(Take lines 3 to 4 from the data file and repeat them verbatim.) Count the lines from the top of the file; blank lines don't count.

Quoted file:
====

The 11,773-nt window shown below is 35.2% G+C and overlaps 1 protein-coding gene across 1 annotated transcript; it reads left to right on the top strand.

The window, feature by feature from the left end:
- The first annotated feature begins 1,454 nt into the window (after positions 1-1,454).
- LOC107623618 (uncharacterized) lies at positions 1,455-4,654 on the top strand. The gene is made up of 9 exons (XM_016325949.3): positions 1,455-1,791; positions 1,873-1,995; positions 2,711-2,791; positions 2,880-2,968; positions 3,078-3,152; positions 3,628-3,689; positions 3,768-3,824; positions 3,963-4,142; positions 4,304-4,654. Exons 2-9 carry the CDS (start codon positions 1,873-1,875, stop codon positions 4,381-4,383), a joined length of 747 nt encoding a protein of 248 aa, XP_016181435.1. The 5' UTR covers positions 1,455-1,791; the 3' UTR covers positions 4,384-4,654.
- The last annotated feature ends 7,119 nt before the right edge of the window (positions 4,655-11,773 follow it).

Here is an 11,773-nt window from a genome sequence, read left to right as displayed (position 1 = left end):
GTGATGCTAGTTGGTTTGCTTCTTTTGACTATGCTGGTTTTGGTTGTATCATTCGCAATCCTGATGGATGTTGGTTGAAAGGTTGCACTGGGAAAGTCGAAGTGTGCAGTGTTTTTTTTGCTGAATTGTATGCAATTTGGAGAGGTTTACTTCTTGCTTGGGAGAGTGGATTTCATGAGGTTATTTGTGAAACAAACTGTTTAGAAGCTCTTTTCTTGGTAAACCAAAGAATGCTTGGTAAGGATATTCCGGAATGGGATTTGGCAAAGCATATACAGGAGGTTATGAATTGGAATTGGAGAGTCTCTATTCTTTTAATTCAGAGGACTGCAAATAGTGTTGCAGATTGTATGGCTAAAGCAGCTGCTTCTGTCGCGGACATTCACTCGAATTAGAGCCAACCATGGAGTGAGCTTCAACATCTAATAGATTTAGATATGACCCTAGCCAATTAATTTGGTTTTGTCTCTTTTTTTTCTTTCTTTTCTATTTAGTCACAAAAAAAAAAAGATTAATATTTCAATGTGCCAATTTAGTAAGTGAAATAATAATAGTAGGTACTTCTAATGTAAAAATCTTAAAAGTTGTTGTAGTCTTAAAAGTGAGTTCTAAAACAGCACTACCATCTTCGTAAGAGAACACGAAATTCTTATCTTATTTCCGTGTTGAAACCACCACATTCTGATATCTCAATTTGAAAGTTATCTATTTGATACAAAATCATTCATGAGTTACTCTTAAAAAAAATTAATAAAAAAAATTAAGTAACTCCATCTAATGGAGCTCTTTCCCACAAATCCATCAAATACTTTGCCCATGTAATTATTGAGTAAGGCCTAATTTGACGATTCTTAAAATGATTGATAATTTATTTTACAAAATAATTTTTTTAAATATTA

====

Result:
- The first annotated feature begins 1,454 nt into the window (after positions 1-1,454).
- LOC107623618 (uncharacterized) lies at positions 1,455-4,654 on the top strand. The gene is made up of 9 exons (XM_016325949.3): positions 1,455-1,791; positions 1,873-1,995; positions 2,711-2,791; positions 2,880-2,968; positions 3,078-3,152; positions 3,628-3,689; positions 3,768-3,824; positions 3,963-4,142; positions 4,304-4,654. Exons 2-9 carry the CDS (start codon positions 1,873-1,875, stop codon positions 4,381-4,383), a joined length of 747 nt encoding a protein of 248 aa, XP_016181435.1. The 5' UTR covers positions 1,455-1,791; the 3' UTR covers positions 4,384-4,654.